Haderachs are better than one!"
Time is a commodity more precious than mélange. Even the wealthiest man cannot buy
more minutes to put into each hour.
- DUKE LETO ATREIDES, last message from Caladan
A gossamer net of jeweled colors closed around the Ithaca.
The no-ship's engines strained, but could not break away. Scrambling to reassert control
over the helm and drag themselves free of the strange bonds, Duncan powered up the
Holtzman engines, preparing to rip a hole through the glimmering mesh. It was their only way
Glaring at the dead Face Dancer on the deck, Sheeana ordered two Sisters nearby,
"Remove that thing from the navigation bridge!" Within moments, the women carried away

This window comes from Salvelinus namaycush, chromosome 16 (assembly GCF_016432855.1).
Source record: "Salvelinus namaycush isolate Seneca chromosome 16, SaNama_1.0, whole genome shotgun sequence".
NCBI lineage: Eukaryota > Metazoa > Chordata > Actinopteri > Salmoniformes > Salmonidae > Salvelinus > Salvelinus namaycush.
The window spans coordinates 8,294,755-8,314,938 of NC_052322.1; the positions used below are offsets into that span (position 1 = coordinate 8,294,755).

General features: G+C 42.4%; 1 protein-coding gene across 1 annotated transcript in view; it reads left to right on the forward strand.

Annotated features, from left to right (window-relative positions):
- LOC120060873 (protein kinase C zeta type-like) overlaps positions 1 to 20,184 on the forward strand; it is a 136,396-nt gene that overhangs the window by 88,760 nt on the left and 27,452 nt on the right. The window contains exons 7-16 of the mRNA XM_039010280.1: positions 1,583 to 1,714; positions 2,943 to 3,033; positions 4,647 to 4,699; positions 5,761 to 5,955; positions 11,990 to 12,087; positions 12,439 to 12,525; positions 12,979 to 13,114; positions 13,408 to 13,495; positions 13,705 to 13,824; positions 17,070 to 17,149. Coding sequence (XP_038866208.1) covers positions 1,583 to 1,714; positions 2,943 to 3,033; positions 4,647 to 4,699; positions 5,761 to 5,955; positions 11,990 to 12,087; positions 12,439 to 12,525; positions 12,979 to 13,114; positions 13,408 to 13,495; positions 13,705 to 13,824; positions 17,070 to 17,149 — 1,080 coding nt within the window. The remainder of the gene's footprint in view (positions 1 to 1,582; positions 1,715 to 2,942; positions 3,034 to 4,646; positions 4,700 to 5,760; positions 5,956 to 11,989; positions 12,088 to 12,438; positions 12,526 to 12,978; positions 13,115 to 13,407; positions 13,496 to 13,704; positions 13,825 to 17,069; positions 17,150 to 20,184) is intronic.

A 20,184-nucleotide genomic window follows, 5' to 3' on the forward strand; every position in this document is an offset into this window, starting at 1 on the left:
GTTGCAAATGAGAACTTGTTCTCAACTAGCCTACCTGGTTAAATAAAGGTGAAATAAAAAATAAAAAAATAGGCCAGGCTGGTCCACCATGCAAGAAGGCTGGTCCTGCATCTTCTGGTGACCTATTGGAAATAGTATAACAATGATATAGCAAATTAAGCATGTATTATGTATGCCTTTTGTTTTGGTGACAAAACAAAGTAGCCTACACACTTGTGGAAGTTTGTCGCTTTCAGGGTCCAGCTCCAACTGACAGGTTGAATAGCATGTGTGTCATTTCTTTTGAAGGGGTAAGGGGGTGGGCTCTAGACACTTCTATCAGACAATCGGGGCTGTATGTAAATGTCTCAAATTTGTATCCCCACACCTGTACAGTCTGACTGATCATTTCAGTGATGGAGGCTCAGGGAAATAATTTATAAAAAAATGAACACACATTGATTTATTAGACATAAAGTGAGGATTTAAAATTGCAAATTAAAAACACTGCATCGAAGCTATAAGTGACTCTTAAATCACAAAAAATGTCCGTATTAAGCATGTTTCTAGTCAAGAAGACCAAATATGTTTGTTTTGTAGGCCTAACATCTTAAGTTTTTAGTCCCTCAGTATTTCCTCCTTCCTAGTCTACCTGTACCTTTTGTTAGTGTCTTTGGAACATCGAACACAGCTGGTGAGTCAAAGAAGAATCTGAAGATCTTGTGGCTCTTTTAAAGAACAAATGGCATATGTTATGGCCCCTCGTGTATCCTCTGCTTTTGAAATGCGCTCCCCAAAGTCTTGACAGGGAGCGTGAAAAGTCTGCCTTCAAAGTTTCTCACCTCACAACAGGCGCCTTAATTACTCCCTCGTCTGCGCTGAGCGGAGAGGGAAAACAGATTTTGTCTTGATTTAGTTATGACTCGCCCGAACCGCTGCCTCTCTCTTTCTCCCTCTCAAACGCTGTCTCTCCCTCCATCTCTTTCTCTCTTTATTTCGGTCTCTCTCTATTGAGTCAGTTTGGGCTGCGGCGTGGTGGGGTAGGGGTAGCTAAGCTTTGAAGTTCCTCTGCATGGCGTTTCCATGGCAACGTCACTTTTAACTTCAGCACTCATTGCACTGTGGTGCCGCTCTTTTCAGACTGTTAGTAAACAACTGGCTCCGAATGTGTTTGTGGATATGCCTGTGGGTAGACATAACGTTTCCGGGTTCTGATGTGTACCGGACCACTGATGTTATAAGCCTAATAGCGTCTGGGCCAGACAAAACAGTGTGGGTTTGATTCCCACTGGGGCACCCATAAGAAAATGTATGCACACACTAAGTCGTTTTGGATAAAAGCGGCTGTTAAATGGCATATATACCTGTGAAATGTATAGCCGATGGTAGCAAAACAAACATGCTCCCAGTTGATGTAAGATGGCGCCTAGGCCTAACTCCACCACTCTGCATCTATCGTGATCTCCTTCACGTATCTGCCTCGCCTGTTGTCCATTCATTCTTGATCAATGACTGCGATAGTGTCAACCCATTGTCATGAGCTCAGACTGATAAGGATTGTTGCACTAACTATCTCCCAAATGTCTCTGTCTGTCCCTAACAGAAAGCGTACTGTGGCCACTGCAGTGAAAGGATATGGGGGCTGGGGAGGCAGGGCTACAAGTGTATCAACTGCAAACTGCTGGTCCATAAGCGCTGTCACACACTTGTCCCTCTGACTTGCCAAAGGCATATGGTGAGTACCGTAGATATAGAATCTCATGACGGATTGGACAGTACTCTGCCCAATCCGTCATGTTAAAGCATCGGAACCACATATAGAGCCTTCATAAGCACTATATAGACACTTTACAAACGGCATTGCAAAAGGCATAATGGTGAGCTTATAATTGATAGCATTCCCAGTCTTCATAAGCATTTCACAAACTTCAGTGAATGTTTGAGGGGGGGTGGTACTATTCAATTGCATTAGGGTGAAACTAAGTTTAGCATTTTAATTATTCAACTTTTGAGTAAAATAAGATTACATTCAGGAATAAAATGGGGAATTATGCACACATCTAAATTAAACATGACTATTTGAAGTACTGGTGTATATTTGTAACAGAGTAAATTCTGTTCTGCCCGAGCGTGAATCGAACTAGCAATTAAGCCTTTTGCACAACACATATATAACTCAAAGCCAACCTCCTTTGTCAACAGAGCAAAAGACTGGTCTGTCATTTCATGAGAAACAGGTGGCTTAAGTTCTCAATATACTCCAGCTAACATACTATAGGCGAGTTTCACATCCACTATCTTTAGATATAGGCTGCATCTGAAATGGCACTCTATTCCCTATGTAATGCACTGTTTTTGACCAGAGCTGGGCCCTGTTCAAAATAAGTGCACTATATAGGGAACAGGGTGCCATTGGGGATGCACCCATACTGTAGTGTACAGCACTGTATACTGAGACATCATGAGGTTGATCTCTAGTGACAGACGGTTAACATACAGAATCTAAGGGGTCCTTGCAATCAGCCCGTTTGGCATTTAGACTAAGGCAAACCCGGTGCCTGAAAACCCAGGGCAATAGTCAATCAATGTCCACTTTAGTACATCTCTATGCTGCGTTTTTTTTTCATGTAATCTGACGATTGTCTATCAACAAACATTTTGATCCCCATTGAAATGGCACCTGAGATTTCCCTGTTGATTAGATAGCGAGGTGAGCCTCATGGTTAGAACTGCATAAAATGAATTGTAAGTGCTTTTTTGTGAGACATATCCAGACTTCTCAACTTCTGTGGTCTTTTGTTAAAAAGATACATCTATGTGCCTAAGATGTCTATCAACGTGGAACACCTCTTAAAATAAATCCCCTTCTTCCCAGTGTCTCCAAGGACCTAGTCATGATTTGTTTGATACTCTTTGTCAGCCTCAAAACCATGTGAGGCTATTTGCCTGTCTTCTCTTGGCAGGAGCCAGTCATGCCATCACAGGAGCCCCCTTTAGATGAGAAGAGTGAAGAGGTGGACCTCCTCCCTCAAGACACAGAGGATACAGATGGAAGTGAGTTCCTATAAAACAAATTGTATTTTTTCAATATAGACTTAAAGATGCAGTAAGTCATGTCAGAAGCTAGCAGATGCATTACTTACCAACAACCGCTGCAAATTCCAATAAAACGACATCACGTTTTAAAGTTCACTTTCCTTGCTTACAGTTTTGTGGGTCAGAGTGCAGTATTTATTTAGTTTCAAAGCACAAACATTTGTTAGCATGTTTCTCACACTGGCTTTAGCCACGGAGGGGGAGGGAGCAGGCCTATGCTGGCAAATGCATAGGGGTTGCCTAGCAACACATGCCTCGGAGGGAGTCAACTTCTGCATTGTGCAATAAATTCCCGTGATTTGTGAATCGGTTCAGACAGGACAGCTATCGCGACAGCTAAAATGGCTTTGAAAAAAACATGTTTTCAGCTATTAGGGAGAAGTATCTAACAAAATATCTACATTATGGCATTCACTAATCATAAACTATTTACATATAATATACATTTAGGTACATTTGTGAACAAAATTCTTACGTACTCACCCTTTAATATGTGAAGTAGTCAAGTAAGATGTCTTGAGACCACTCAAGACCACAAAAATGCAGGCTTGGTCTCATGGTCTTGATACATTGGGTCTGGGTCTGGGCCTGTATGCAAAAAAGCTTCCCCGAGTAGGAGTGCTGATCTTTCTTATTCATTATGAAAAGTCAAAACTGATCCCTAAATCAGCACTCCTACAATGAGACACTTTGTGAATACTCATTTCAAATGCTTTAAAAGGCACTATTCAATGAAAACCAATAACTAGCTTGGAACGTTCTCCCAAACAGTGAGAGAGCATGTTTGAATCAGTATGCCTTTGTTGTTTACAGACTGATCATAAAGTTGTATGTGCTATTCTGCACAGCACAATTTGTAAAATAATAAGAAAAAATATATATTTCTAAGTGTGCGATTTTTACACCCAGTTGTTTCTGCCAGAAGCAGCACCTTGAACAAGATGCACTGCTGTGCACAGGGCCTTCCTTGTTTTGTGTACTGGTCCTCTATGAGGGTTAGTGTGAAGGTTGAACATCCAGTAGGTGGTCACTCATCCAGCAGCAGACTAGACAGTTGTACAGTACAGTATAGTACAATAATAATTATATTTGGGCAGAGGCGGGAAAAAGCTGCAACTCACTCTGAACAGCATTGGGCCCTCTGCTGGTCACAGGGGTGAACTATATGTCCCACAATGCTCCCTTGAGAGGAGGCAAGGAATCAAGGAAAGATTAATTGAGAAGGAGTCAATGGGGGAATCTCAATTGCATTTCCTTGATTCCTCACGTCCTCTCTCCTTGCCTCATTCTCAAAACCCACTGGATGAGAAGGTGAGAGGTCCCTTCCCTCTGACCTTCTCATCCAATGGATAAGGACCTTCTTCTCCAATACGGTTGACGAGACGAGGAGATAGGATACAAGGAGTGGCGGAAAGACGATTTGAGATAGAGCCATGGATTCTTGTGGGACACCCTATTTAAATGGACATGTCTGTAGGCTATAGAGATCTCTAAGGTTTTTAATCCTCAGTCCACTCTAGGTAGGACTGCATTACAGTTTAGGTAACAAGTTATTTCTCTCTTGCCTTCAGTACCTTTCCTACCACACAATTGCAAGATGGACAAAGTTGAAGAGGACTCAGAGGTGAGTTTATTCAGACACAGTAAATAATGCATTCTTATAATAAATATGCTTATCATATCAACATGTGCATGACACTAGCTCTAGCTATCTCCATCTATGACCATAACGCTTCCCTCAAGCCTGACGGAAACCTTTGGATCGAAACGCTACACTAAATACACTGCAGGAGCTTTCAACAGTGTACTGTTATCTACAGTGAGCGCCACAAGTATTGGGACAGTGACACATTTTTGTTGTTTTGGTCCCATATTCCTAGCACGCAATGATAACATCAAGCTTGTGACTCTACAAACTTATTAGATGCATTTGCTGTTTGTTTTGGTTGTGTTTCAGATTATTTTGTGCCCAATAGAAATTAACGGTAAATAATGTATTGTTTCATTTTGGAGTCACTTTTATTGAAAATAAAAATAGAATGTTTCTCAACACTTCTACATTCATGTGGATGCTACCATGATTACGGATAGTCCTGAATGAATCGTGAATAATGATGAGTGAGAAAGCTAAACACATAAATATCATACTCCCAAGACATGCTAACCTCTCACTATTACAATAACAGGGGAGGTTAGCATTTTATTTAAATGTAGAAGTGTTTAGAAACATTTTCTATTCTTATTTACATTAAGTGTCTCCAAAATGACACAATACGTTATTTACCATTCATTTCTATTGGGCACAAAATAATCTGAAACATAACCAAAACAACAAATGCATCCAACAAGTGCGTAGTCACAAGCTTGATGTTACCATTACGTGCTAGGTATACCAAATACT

the limp and bloody shape-shifter.
Now that the net was visible to them all, Duncan focused his Mentat awareness to study the
woven grid that ensnared them. He searched frantically for holes or weak spots in the
powerful structure, but found nothing to suggest the slightest defect, no frayed point that
might allow them to escape.
He would try brute force, then.
Years ago, he had broken free of the net by using the Holtzman engines in ways they had
never been designed to function, flying the Ithaca at just the proper angle and speed to
penetrate the fabric of space. It had reminded him of a Swordmaster's move, using a slow
blade against a personal shield.
"Accelerating now," he said.
Teg leaned over the navigation controls, sweating. "This is going to be close, Duncan."
The large ship pulled against the multicolored strands, tore several, and then picked up
speed. "We're breaking free!"